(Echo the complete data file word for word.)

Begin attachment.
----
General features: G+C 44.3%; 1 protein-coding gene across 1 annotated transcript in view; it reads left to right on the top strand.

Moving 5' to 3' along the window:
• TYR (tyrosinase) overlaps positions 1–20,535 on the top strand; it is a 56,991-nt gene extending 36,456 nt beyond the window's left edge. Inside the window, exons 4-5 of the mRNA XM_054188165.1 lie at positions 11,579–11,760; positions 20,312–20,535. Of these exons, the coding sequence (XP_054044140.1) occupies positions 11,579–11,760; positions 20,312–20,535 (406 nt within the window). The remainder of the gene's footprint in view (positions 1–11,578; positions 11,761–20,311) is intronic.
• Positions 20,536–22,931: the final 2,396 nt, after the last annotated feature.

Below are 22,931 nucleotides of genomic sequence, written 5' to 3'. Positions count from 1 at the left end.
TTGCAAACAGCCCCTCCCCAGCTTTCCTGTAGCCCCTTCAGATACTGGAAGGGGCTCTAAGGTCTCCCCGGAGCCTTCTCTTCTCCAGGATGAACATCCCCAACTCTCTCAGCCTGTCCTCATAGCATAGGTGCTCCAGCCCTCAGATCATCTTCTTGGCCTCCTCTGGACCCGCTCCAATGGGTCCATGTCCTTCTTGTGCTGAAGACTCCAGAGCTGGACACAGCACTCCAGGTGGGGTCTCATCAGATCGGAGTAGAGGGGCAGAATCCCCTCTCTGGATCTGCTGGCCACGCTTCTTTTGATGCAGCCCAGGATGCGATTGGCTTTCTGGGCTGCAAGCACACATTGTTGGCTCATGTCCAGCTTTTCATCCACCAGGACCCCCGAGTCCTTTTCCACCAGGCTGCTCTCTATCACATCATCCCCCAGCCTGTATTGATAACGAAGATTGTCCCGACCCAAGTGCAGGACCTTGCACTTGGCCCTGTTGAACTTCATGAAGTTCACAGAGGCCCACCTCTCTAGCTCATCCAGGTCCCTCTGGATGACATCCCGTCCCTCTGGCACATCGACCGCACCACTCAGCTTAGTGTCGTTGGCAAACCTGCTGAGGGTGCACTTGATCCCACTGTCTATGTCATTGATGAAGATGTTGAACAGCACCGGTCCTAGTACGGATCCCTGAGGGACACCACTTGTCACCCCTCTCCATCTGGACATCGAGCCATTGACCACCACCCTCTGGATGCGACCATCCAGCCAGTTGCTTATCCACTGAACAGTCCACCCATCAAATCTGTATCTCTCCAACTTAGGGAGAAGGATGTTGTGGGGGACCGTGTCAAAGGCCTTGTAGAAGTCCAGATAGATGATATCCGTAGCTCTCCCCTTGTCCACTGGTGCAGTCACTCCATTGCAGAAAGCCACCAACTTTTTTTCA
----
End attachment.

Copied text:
General features: G+C 44.3%; 1 protein-coding gene across 1 annotated transcript in view; it reads left to right on the top strand.

Moving 5' to 3' along the window:
• TYR (tyrosinase) overlaps positions 1–20,535 on the top strand; it is a 56,991-nt gene extending 36,456 nt beyond the window's left edge. Inside the window, exons 4-5 of the mRNA XM_054188165.1 lie at positions 11,579–11,760; positions 20,312–20,535. Of these exons, the coding sequence (XP_054044140.1) occupies positions 11,579–11,760; positions 20,312–20,535 (406 nt within the window). The remainder of the gene's footprint in view (positions 1–11,578; positions 11,761–20,311) is intronic.
• Positions 20,536–22,931: the final 2,396 nt, after the last annotated feature.

Below are 22,931 nucleotides of genomic sequence, written 5' to 3'. Positions count from 1 at the left end.
TTGCAAACAGCCCCTCCCCAGCTTTCCTGTAGCCCCTTCAGATACTGGAAGGGGCTCTAAGGTCTCCCCGGAGCCTTCTCTTCTCCAGGATGAACATCCCCAACTCTCTCAGCCTGTCCTCATAGCATAGGTGCTCCAGCCCTCAGATCATCTTCTTGGCCTCCTCTGGACCCGCTCCAATGGGTCCATGTCCTTCTTGTGCTGAAGACTCCAGAGCTGGACACAGCACTCCAGGTGGGGTCTCATCAGATCGGAGTAGAGGGGCAGAATCCCCTCTCTGGATCTGCTGGCCACGCTTCTTTTGATGCAGCCCAGGATGCGATTGGCTTTCTGGGCTGCAAGCACACATTGTTGGCTCATGTCCAGCTTTTCATCCACCAGGACCCCCGAGTCCTTTTCCACCAGGCTGCTCTCTATCACATCATCCCCCAGCCTGTATTGATAACGAAGATTGTCCCGACCCAAGTGCAGGACCTTGCACTTGGCCCTGTTGAACTTCATGAAGTTCACAGAGGCCCACCTCTCTAGCTCATCCAGGTCCCTCTGGATGACATCCCGTCCCTCTGGCACATCGACCGCACCACTCAGCTTAGTGTCGTTGGCAAACCTGCTGAGGGTGCACTTGATCCCACTGTCTATGTCATTGATGAAGATGTTGAACAGCACCGGTCCTAGTACGGATCCCTGAGGGACACCACTTGTCACCCCTCTCCATCTGGACATCGAGCCATTGACCACCACCCTCTGGATGCGACCATCCAGCCAGTTGCTTATCCACTGAACAGTCCACCCATCAAATCTGTATCTCTCCAACTTAGGGAGAAGGATGTTGTGGGGGACCGTGTCAAAGGCCTTGTAGAAGTCCAGATAGATGATATCCGTAGCTCTCCCCTTGTCCACTGGTGCAGTCACTCCATTGCAGAAAGCCACCAACTTTTTTTCA